# initialise centroids as coords of first 3 points centroids = tf.slice(tf.compat.v1.random_shuffle(points), [0, 0], [clusters_n, -1]) # expand the dim for convenience later in tf.subtract # points_expanded dims (1, points_n, dimension) points_expanded = tf.expand_dims(points, 0) @tf.function def update_centroids(points_expanded, centroids): # expand the second dimension, again, for convenience in tf.subtract # centroids_expanded dims (clusters_n, 1, dimension) centroids_expanded = tf.expand_dims(centroids, 1) # due to broadcasting, tensorflow broadcasts the 1-sized dimensions to fit the other tensor # I'll use dimension=2 and centroids=3 in the following for clarity: # points_expanded (1, points_n, 2) # centroids_expanded (3, 1, 2) # points_expanded is stretched 3 times since its first dimension is 1: # points_expanded (3, points_n, 2) # 3 of the same # centroids_expanded (3, 1, 2) # centroids is stretched points_n times in the same way # points_expanded (3, points_n, 2) # centroids_expanded (3, points_n, 2) # now we have points_n of each centroid # # exactly what we want! For each centroid, we subtract it from all points # we are left with clusters_n tensors, each of shape (points_n, dimensions) distances = tf.subtract(centroids_expanded, points_expanded) # then we square it distances = tf.square(distances) # finally, we want the cartesian distance, so we add the two squares together # reduce_sum reduces the given dimension (2 is last) by summing distances = tf.reduce_sum(distances, 2) # argmin returns the index of the minimum number # found on the given axis (first) # in other words, the closest centroid assignments = tf.argmin(distances, 0) means = [] # for each cluster for c in range(clusters_n): # tensor of same shape as assignments where value=True if # assignments value == c # if it is closest to the centroid in question eq_eq = tf.equal(assignments, c) # tensor that only contains the indeces from eq_eq that were True # [True, False, False, True] -> [[0],[3]] where_eq = tf.where(eq_eq) # reshapes (matches_found, 1) to (1,matches_found) # It can be rewritten to reshape to (-1,) # then make sure to reduce_mean on axis 0 # the extra dimension is to match the shape of centroids ruc = tf.reshape(where_eq, [1,-1]) # gets the points by the indices previously found ruc = tf.gather(points, ruc) # gets the averages for each dimension of all points ruc = tf.reduce_mean(ruc, axis=[1]) # we have the values for the new centroid # add it to the list means.append(ruc) # concatenate the centroids in the list to one tensor new_centroids = tf.concat(means, 0) return new_centroids, assignments fig = plt.figure() if dimensions == 2: ax = fig.add_subplot(111) elif dimensions > 2: ax = fig.add_subplot(111, projection='3d') # k-means converges, let's go until then # save the old centroid old_centroids = centroids while True: # perform one step centroids, assignments = update_centroids(points_expanded, centroids) # check if the old centroids are identical to the new ones # if yes, we are done if tf.reduce_all(centroids == old_centroids): break # print a line from the old centroid to new so it's pretty for o,c,k in zip(old_centroids, centroids, BASE_COLORS): if dimensions == 2: ax.plot([o[0], c[0]], [o[1], c[1]], c=k) elif dimensions > 2: ax.plot([o[0], c[0]], [o[1], c[1]], [o[2], c[2]], c=k) # save the current centroids for future comparison old_centroids = centroids if dimensions == 2: # plot all the dots colored as their final assignments ax.scatter(points[:, 0], points[:, 1], c=assignments, s=50, alpha=0.5) # plot the final centroids as an X ax.plot(centroids[:, 0], centroids[:, 1], 'kx', markersize=15) elif dimensions > 2: ax.scatter(points[:, 0], points[:, 1], points[:, 2], c=assignments, s=50, alpha=0.5) ax.plot(centroids[:, 0], centroids[:, 1], centroids[:, 2], 'kx', markersize=15) plt.show()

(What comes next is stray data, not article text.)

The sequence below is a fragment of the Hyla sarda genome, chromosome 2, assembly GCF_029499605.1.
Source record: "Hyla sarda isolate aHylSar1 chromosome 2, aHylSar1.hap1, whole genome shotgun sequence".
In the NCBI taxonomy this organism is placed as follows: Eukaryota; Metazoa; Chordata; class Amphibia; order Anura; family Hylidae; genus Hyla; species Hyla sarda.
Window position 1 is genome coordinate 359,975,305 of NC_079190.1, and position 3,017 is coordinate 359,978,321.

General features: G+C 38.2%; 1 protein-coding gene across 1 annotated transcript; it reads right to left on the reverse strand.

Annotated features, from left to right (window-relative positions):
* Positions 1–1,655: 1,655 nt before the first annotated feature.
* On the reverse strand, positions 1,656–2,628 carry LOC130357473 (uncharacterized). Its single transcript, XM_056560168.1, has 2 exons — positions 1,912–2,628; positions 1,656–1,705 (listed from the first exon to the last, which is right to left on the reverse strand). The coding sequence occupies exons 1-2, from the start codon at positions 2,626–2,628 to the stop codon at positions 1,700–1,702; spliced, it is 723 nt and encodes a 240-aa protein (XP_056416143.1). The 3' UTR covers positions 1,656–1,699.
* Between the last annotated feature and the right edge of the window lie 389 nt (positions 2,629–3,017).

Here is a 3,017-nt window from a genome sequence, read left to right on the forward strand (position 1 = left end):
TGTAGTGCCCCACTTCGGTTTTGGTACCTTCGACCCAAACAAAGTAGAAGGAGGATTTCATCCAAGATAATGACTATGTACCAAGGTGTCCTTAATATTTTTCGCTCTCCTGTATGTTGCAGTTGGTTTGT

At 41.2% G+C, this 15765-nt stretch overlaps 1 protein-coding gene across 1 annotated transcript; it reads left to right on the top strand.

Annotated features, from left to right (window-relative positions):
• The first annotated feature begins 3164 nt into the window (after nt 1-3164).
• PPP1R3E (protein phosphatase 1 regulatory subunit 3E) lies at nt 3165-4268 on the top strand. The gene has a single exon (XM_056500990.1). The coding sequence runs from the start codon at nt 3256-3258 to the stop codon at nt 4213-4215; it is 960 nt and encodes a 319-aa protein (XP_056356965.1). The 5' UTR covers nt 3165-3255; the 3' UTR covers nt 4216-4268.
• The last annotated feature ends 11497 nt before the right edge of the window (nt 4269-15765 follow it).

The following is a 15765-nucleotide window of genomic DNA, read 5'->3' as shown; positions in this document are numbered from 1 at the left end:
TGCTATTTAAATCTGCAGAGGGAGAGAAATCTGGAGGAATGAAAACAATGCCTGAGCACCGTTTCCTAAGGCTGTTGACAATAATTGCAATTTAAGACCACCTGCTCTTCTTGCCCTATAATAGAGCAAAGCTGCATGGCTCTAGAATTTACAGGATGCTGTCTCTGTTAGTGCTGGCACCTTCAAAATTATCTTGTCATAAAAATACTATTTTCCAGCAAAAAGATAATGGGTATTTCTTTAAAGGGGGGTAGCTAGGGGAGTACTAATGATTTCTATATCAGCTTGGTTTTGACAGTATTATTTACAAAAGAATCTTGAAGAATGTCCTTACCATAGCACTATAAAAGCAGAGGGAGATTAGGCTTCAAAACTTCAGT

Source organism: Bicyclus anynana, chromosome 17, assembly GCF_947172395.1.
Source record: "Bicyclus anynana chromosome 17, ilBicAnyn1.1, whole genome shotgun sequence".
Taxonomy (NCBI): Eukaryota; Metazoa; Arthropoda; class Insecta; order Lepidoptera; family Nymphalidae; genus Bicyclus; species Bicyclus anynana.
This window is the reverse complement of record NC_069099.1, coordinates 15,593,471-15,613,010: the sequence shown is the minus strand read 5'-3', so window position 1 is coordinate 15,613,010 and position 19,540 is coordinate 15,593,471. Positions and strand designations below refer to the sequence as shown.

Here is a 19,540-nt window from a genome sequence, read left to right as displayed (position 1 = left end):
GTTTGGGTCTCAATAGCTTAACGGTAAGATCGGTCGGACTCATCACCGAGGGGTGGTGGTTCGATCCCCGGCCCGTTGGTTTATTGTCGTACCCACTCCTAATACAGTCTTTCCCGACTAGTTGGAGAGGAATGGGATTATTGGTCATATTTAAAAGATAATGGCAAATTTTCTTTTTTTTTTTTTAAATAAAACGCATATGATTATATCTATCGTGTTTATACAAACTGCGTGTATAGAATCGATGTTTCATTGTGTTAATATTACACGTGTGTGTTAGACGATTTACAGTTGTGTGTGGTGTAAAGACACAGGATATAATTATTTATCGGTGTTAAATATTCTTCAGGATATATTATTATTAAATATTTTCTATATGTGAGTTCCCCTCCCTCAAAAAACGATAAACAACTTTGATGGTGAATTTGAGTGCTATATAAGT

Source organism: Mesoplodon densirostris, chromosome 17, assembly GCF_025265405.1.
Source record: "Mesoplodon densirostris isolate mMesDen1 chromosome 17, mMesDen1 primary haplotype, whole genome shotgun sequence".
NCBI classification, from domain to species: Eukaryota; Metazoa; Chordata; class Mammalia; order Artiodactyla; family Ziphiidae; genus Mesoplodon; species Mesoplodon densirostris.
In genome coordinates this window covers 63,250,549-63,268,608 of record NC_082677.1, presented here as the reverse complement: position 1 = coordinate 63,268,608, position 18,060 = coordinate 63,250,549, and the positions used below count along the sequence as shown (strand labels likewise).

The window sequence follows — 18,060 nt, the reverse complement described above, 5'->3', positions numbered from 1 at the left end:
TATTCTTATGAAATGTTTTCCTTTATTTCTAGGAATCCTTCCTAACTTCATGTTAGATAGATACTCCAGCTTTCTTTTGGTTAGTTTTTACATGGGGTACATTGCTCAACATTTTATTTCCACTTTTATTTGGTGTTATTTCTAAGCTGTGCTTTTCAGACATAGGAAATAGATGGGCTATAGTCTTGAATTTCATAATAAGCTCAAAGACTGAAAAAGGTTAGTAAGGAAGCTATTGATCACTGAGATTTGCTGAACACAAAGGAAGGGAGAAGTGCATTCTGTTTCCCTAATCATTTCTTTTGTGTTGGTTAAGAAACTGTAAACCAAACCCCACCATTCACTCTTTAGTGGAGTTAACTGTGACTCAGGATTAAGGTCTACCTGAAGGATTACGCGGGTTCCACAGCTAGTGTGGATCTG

#### Conclusion

I hope this post helped you understand the details of how to implement K-means in Tensorflow. I’m planning to put it to good use soon, so make sure to check it out!